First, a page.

Our study also shows that FOXO1 mRNA and protein expressions was increased by SAL in HUVECs exposed to ox-LDL, which mediated enhanced autophagy, and suppressed oxidative stress and endothelial injury. FOXO1 regulates various genes involved in response to oxidative stress, and acts as a potent inhibitor of oxidative stress in various diseases with excessive oxidative stress [13]. Moreover, FOXO1 silencing in mouse endothelial cells prevented atherosclerosis, and indicates that FOXO1 is an atheroprotective molecule [14]. FOXO1 could protect cardiomyocytes against oxidative stress-induced apoptosis through inducing autophagy, which is consistent with our results that FOXO1 inhibitor abolished the autophagy induction and attenuated endothelial injury by SAL [26]. Furthermore, SIRT1 and FOXO1 interact with each other in response to oxidative stress. SIRT1 deacetylates FOXO1 and regulates its transcriptional activity, and FOXO1 increases SIRT1 transcription and expression through binding to SIRT1 promoter [27]. This mechanism is also confirmed by our study that in HUVECs with ox-LDL and SAL treatment, increase in SIRT1 protein was attenuated by FOXO1 inhibitor AS1842856, and increase in FOXO1 protein was also attenuated by SIRT1 inhibitor NAM. In fact, activation of SIRT1- FOXO1 signaling axis could inhibit oxidative stress in ischemia/reperfusion injury of heart [28], and enhance autophagy in protecting against apoptosis of osteoblast and reducing cellular senescence in skin exposed to UV irradiation [29, 30]. However, this SIRT1-FOXO1 regulatory loop can be disrupted by oxidative stress, thereby contributing to endothelial dysfunction such as aging and ischemia. The roles and mechanisms of SIRT1-FOXO1 regulatory loop in atherosclerosis remains unknown.

Conclusion

The present study shows that salidroside enhanced autophagy through upregulation modulation of SIRT1-FOXO1 axis in HUVECs with ox-LDL exposure. The cross talk between autophagy and oxidative stress might contribute to the autophagic protection of HUVECs by salidroside. These findings suggest a novel role for salidroside in inducing the protective autophagy, which may be a potential therapeutic strategy in prevention of atherosclerosis.

Availability of data and materials

Data and materials are available upon request to the corresponding author.

Abbreviations

3-MA:

3-Methyladenine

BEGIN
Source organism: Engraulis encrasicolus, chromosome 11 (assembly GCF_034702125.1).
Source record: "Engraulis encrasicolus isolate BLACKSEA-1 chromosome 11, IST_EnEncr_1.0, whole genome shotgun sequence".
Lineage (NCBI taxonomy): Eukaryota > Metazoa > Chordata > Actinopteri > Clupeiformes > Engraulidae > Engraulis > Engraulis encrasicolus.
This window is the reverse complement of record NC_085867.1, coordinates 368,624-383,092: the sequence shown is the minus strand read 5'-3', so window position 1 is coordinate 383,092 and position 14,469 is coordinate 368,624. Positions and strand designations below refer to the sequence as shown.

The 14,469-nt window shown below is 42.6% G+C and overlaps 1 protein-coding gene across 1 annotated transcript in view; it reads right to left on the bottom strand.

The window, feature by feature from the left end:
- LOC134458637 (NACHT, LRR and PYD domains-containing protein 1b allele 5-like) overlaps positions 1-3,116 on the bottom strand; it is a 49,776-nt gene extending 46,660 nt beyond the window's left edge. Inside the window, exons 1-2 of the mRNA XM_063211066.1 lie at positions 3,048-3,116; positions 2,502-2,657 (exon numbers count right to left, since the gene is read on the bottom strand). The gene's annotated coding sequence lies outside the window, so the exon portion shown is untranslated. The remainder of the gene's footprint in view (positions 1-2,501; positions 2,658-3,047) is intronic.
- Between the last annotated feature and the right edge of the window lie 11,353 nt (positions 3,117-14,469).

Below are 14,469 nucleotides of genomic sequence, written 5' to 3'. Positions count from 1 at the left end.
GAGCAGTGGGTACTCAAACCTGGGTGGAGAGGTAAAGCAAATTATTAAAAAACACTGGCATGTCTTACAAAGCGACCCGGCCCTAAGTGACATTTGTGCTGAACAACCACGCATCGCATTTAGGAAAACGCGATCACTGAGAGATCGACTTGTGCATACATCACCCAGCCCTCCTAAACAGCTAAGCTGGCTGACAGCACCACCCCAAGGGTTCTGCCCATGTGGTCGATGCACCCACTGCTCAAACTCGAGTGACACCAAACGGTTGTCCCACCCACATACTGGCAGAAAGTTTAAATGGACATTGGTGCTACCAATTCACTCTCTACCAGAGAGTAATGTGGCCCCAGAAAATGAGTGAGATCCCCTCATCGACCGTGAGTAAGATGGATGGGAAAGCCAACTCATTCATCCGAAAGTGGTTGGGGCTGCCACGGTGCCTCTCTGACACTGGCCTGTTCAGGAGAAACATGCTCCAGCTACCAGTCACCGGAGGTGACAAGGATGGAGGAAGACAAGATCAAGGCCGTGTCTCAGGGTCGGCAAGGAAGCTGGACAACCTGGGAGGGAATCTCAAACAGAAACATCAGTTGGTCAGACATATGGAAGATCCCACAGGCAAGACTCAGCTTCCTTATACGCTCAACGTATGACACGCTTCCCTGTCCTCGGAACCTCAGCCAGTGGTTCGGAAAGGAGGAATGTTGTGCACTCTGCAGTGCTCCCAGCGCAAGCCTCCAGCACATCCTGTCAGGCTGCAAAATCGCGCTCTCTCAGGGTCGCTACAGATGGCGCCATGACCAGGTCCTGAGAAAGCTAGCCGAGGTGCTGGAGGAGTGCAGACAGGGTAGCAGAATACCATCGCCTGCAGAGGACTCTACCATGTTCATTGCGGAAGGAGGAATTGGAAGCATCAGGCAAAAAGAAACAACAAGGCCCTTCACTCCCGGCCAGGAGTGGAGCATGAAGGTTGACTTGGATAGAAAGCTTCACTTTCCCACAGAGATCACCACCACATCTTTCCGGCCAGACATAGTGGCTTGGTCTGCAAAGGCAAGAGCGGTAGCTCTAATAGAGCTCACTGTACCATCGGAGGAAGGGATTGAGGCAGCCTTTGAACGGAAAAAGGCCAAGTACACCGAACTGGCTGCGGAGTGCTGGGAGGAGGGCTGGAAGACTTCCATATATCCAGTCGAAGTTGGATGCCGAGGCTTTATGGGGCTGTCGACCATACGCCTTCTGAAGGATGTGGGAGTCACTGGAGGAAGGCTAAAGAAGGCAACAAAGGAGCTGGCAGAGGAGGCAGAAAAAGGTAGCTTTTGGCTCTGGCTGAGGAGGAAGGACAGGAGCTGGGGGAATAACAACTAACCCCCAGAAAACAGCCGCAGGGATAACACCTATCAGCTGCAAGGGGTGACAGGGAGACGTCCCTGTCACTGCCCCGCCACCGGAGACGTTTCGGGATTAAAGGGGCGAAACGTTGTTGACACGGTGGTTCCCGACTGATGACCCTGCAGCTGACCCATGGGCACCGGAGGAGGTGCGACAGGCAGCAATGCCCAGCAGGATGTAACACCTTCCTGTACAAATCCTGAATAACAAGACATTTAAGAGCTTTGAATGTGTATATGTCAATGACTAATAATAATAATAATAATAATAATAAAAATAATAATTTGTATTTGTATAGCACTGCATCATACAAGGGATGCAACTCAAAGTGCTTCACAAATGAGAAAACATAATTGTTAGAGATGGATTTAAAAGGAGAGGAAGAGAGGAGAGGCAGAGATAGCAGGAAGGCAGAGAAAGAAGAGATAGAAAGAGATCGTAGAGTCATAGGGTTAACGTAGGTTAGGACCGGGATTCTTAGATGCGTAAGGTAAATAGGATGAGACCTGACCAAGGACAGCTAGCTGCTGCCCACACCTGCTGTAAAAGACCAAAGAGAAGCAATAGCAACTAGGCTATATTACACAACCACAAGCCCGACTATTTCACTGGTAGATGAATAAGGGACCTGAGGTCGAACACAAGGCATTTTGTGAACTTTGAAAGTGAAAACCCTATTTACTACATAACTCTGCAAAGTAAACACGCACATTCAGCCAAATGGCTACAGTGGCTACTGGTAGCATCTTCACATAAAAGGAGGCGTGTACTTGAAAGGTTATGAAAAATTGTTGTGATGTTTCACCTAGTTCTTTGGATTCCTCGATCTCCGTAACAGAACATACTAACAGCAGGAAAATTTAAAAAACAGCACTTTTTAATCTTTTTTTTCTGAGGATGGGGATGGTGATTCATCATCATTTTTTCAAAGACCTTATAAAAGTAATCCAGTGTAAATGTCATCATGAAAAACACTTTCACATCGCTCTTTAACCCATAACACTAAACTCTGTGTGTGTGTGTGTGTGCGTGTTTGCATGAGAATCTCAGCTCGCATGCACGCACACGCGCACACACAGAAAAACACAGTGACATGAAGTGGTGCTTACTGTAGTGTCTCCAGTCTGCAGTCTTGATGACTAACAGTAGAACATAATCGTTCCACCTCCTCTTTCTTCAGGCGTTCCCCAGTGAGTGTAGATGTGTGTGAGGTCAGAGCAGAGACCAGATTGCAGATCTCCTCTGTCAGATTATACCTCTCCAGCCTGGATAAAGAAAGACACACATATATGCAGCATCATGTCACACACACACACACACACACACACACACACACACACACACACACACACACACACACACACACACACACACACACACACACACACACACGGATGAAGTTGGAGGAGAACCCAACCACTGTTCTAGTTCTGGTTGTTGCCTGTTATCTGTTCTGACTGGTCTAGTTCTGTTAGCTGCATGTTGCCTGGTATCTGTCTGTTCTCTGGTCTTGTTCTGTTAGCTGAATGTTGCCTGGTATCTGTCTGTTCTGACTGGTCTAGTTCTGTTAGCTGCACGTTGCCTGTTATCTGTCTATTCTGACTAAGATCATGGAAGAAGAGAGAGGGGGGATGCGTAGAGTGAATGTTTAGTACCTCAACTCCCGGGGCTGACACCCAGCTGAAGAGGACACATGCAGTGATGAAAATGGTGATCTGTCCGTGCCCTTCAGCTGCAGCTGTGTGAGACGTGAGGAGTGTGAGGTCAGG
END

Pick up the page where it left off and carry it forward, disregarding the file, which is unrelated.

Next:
CCK-8:

Cell counting kit-8

FOXO1:

Forkhead box O1

HUVECs:

Human umbilical vein endothelial cells

LDH:

Lactate dehydrogenase

LDL:

Low density lipoprotein

MDA:

Malondialdehyde

NAM:

Nicotinamide

ox-LDL:

Oxidized low-density lipoprotein

qRT-PCR:

Quantitative real-time polymerase chain reaction

SAL:

Salidroside

SOD:

Superoxide dismutase

References

  1. 1.

    Watanabe T, Sato K, Itoh F, Noguchi Y, Fujimoto K, Koyama T, et al. Emerging roles for vasoactive peptides in diagnostic and therapeutic strategies against atherosclerotic cardiovascular diseases. Curr Protein Pept Sci. 2013;14:472–80.

  2. 2.

    Mannarino E, Pirro M. Endothelial injury and repair: a novel theory for atherosclerosis. Angiology. 2008;59:69S–72S.

  3. 3.

    Lubrano V, Balzan S. LOX-1 and ROS, inseparable factors in the process of endothelial damage. Free Radic Res. 2014;48:841–8.

  4. 4.

    Kattoor AJ, Pothineni NVK, Palagiri D, Mehta JL. Oxidative stress in atherosclerosis. Curr Atheroscler Rep. 2017;19:42.

  5. 5.

    Tabas I, Garcia-Cardena G, Owens GK. Recent insights into the cellular biology of atherosclerosis. J Cell Biol. 2015;209:13–22.

  6. 6.

    Choi AM, Ryter SW, Levine B. Autophagy in human health and disease. N Engl J Med. 2013;368:651–62.

  7. 7.

    Mialet-Perez J, Vindis C. Autophagy in health and disease: focus on the cardiovascular system. Essays Biochem. 2017;61:721–32.

  8. 8.

    Ding Z, Liu S, Wang X, Khaidakov M, Dai Y, Mehta JL. Oxidant stress in mitochondrial DNA damage, autophagy and inflammation in atherosclerosis. Sci Rep. 2013;3:1077.

  9. 9.

    Maiuri MC, Grassia G, Platt AM, Carnuccio R, Ialenti A, Maffia P. Macrophage autophagy in atherosclerosis. Mediat Inflamm. 2013;2013:14.

  10. 10.

    Kitada M, Ogura Y, Koya D. The protective role of Sirt1 in vascular tissue: its relationship to vascular aging and atherosclerosis. Aging (Albany NY). 2016;8:2290–307.

  11. 11.

    Yang X, Wei J, He Y, Jing T, Li Y, Xiao Y, et al. SIRT1 inhibition promotes atherosclerosis through impaired autophagy. Oncotarget. 2017;8:51447–61.

  12. 12.

    He W, Zhang A, Qi L, Na C, Jiang R, Fan Z, et al. FOXO1, a potential therapeutic target, regulates Autophagic flux, oxidative stress, mitochondrial dysfunction, and apoptosis in human cholangiocarcinoma QBC939 cells. Cell Physiol Biochem. 2018;45:1506–14.

  13. 13.

    Ponugoti B, Xu F, Zhang C, Tian C, Pacios S, Graves DT. FOXO1 promotes wound healing through the up-regulation of TGF-β1 and prevention of oxidative stress. J Cell Biol. 2013;203:327–43.

  14. 14.

    Tsuchiya K, Tanaka J, Shuiqing Y, Welch CL, DePinho RA, Tabas I, et al. FoxOs integrate pleiotropic actions of insulin in vascular endothelium to protect mice from atherosclerosis. Cell Metab. 2012;15:372–81.

  15. 15.